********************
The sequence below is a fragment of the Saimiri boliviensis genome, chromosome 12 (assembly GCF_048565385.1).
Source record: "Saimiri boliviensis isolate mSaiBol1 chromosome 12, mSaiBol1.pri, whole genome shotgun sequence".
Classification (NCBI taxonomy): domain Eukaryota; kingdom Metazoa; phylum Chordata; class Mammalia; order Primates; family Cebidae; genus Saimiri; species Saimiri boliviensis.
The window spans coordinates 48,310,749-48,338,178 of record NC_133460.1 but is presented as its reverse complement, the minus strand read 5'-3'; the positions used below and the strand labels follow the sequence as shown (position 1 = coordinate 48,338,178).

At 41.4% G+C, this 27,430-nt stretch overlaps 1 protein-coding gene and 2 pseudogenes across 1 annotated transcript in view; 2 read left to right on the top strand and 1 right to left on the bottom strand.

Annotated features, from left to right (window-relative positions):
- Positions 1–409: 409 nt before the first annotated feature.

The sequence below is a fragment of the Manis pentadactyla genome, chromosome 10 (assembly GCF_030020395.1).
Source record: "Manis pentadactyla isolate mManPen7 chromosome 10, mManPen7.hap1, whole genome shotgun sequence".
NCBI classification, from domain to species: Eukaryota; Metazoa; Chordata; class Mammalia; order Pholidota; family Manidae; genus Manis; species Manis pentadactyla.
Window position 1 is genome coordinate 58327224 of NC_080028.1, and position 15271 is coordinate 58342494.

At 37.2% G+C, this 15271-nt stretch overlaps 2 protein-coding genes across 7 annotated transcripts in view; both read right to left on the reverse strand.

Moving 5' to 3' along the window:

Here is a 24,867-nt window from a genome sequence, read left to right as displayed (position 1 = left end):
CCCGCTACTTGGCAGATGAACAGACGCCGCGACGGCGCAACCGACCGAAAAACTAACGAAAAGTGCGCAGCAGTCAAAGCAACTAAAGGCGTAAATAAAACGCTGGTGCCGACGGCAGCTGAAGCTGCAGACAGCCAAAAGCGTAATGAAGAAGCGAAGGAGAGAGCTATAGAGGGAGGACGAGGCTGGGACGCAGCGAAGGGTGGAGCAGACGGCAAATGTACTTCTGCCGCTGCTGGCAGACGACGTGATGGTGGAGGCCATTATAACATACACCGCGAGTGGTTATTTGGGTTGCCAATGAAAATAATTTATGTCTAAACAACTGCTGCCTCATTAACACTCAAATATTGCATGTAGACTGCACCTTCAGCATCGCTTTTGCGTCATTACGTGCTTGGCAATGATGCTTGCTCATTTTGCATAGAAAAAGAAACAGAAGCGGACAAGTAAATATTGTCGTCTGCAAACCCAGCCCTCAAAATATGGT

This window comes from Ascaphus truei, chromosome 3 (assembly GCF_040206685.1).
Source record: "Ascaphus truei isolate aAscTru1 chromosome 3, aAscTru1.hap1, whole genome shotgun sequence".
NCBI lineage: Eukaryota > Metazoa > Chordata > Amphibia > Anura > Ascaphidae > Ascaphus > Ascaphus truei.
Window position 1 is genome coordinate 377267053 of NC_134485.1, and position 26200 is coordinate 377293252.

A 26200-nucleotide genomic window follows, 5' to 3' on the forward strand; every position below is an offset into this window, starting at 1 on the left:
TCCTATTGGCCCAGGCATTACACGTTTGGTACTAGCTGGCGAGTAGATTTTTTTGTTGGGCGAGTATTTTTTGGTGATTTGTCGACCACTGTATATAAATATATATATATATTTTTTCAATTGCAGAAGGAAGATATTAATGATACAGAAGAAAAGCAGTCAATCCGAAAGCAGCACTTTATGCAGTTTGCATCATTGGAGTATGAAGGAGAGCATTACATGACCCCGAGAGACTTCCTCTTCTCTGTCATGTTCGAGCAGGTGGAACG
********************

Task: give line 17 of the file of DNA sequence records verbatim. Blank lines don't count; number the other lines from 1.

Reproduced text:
Source record: "Ascaphus truei isolate aAscTru1 chromosome 3, aAscTru1.hap1, whole genome shotgun sequence".